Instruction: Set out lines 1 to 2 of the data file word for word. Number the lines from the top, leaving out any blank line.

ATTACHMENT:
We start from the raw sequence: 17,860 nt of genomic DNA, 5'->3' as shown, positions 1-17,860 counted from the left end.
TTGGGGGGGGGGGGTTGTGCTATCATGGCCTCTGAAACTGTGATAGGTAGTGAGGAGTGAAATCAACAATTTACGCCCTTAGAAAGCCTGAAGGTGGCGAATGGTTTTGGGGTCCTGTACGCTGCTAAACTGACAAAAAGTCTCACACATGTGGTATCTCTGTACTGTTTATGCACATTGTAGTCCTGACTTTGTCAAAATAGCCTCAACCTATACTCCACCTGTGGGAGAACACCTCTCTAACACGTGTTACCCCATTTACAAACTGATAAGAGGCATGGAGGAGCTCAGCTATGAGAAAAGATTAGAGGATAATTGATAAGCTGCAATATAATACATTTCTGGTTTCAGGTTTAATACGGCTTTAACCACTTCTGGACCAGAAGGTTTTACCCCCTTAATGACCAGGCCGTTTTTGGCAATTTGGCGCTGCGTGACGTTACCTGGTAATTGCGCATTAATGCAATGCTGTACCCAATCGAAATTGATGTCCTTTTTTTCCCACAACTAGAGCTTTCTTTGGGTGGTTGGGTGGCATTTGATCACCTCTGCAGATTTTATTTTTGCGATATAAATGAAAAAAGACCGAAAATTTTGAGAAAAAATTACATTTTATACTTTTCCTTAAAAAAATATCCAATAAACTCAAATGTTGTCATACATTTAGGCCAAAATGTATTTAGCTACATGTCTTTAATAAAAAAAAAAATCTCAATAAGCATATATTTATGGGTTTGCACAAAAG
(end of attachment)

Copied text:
We start from the raw sequence: 17,860 nt of genomic DNA, 5'->3' as shown, positions 1-17,860 counted from the left end.
TTGGGGGGGGGGGGTTGTGCTATCATGGCCTCTGAAACTGTGATAGGTAGTGAGGAGTGAAATCAACAATTTACGCCCTTAGAAAGCCTGAAGGTGGCGAATGGTTTTGGGGTCCTGTACGCTGCTAAACTGACAAAAAGTCTCACACATGTGGTATCTCTGTACTGTTTATGCACATTGTAGTCCTGACTTTGTCAAAATAGCCTCAACCTATACTCCACCTGTGGGAGAACACCTCTCTAACACGTGTTACCCCATTTACAAACTGATAAGAGGCATGGAGGAGCTCAGCTATGAGAAAAGATTAGAGGATAATTGATAAGCTGCAATATAATACATTTCTGGTTTCAGGTTTAATACGGCTTTAACCACTTCTGGACCAGAAGGTTTTACCCCCTTAATGACCAGGCCGTTTTTGGCAATTTGGCGCTGCGTGACGTTACCTGGTAATTGCGCATTAATGCAATGCTGTACCCAATCGAAATTGATGTCCTTTTTTTCCCACAACTAGAGCTTTCTTTGGGTGGTTGGGTGGCATTTGATCACCTCTGCAGATTTTATTTTTGCGATATAAATGAAAAAAGACCGAAAATTTTGAGAAAAAATTACATTTTATACTTTTCCTTAAAAAAATATCCAATAAACTCAAATGTTGTCATACATTTAGGCCAAAATGTATTTAGCTACATGTCTTTAATAAAAAAAAAAATCTCAATAAGCATATATTTATGGGTTTGCACAAAAG